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Education & Language - Mathematics Education | Digital Experiences in Mathematics Education

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Digital Experiences in Mathematics Education

Digital Experiences in Mathematics Education

Editor-in-Chief: Nathalie Sinclair

ISSN: 2199-3246 (print version)
ISSN: 2199-3254 (electronic version)

Journal no. 40751

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    Digital Experiences in Mathematics Education is a forum for scholarly exchange devoted to the debate on the nature of mathematical thinking and teaching, on issues of equity, cultural diversity, professional development, and the very nature of mathematical thought itself. It welcomes articles focused on how digital experiences can contribute to a more learnable and teachable mathematics. The use of digital tools, along with the possibility of experiencing mathematics in multi-modal, multi- sensory ways, invites reflection both upon the learners themselves and upon the diverse range of means through which they interact with the world. In digital environments, visual, auditory and dynamic means of expressing and exploring mathematics can increase the accessibility of mathematics to learners with (as well as without) disabilities. Authors may be informed by a variety of factors, including historical, philosophical, political and psychological ones, and may use a variety of research methods. We invite both empirical and conceptual studies that contribute to the rethinking of mathematics and its learnability-teachability. We currently invite three different kinds of papers: Research reports, Snapshots and Digital Keywords.

    Research reports
    Research reports may be empirical or conceptual. We expect that authors will engage in the current conversations of the DEME journal, its predecessor IJCML, as well as the broader mathematics education community. We encourage authors to situate their work within broader concerns of mathematics education, including the political, ethical and aesthetic consequences of designing and promoting digital environments. We especially welcome research reports that deal with the deep issues of designing and using digital tools, the learning/teaching theory it serves, the discipline-based connections it can be used to make, and the kind of classroom culture that is needed for its effective implementation.

    Snapshots
    The Snapshots column is a place where scholars could write about mathematical explorations in which digital technologies had figured significantly. These provide exemplars of ‘mathematics’ that highlighted the particular affordances of the authors with their tools, as well as possible starting points for this kind of activity in the classroom. Most significantly, the snapshots are designed to point towards ways that mathematical knowledge itself can be transformed with technology—not just mathematical pedagogy. We also invite Snapshots that extend it to classroom situations so that we may learn more about how teachers manage to prompt and suitably constrain such mathematical activity.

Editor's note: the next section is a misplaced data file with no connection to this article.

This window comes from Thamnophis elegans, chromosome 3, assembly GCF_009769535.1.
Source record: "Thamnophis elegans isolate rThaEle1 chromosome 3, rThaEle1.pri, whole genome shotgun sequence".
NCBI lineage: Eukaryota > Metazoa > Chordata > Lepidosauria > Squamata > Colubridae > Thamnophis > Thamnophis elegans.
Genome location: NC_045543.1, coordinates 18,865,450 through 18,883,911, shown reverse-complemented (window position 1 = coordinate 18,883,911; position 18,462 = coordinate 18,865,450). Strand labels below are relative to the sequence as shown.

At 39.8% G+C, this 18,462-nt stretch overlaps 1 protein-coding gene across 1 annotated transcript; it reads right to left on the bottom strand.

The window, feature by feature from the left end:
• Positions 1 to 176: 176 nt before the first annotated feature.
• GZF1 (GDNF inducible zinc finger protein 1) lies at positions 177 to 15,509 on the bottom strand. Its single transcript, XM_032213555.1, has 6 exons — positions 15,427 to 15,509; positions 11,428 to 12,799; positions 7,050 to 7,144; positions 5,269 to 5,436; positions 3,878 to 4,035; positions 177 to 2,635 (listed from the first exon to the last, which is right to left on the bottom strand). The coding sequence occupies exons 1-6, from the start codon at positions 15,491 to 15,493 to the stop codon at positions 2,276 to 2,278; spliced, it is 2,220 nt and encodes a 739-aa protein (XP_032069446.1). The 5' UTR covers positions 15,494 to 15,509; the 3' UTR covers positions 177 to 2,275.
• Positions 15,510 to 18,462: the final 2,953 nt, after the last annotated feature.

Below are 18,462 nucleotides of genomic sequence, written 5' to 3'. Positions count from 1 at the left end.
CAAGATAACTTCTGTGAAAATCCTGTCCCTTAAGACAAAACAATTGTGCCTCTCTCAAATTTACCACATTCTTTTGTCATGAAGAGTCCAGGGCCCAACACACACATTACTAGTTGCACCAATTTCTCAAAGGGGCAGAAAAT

Digital Keywords
    The column Digital Keywords: a Vocabulary of Technology and Education is edited by David Pimm. It investigates the changing and interacting meanings of key words in our research, words such as digital, dynamic and media. Such terms have a history and change over time, often without our explicit notice. The inspiration for this column comes from literary critic Raymond Williams’ (1976) collection of short entries on what he termed ‘key- words’ of culture and society, which included art, alienation and aesthetics. Later, Eric Love and Dick Tahta (1991) began a similar project for mathematics education with a modest number of entries (including entries for number, concept and structure). These investigations not only help us to recall original meanings of our key words (for example, a computer or a calculator used to be a person who carried out compu-tations), but in addition highlight the multiple and sometimes conflicting meanings that such words take on. In the title of this journal, the word computer has been dropped, largely because of the advent of more portable devices such as tablets and smartphones. With the word digital, we want to embrace the wider variety of tools that are now available and perhaps even leave the door open for new forms of hardware not yet available. As Williams (1976, p. 81) notes in his entry on culture: "The complexity, that is to say, is not finally in the word but in the problems which its variations of use significantly indicate."

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